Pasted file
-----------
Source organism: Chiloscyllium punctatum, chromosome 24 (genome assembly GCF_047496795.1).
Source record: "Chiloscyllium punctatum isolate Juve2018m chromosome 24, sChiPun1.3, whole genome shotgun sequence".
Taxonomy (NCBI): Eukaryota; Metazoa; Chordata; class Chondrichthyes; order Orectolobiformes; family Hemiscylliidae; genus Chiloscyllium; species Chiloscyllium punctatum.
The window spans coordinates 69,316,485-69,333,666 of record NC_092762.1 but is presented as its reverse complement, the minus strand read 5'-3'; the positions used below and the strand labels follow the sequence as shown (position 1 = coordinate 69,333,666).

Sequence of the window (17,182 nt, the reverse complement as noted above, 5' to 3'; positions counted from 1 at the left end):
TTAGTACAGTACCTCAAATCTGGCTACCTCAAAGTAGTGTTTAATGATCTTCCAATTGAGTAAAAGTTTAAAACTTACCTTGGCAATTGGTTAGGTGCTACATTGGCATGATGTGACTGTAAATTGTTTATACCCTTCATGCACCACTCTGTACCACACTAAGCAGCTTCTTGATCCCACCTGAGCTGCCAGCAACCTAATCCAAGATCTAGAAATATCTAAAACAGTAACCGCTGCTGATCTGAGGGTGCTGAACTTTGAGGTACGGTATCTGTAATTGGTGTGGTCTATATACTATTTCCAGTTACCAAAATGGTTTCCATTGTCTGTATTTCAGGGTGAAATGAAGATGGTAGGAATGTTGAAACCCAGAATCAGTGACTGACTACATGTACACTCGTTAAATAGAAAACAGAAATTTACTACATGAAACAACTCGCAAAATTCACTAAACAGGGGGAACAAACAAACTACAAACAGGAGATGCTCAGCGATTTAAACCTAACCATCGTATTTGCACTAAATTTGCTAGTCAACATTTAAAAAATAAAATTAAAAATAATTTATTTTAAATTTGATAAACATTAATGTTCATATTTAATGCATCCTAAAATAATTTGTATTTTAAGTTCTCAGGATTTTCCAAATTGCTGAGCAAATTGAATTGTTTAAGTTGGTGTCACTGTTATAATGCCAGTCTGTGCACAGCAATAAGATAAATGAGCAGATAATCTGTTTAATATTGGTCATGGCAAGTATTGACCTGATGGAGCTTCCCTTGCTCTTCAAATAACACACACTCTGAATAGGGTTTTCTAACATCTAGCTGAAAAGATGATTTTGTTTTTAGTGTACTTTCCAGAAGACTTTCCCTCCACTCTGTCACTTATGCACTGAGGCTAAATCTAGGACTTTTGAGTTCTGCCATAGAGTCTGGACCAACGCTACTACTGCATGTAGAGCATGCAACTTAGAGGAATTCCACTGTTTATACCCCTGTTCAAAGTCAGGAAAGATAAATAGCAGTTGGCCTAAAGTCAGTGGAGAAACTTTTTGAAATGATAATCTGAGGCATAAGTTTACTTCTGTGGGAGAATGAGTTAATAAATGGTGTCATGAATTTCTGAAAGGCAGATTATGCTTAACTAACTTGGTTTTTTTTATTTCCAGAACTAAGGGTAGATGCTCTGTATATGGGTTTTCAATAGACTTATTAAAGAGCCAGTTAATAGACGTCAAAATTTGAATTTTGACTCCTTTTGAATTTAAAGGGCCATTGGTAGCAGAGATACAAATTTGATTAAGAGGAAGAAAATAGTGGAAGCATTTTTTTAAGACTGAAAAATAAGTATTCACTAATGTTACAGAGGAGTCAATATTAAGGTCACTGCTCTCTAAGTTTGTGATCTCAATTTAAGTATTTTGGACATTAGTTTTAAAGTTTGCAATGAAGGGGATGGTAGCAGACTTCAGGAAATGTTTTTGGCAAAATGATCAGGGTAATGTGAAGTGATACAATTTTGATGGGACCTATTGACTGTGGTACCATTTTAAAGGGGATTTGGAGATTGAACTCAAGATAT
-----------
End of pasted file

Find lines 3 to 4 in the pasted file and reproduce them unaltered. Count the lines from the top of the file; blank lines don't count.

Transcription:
Taxonomy (NCBI): Eukaryota; Metazoa; Chordata; class Chondrichthyes; order Orectolobiformes; family Hemiscylliidae; genus Chiloscyllium; species Chiloscyllium punctatum.
The window spans coordinates 69,316,485-69,333,666 of record NC_092762.1 but is presented as its reverse complement, the minus strand read 5'-3'; the positions used below and the strand labels follow the sequence as shown (position 1 = coordinate 69,333,666).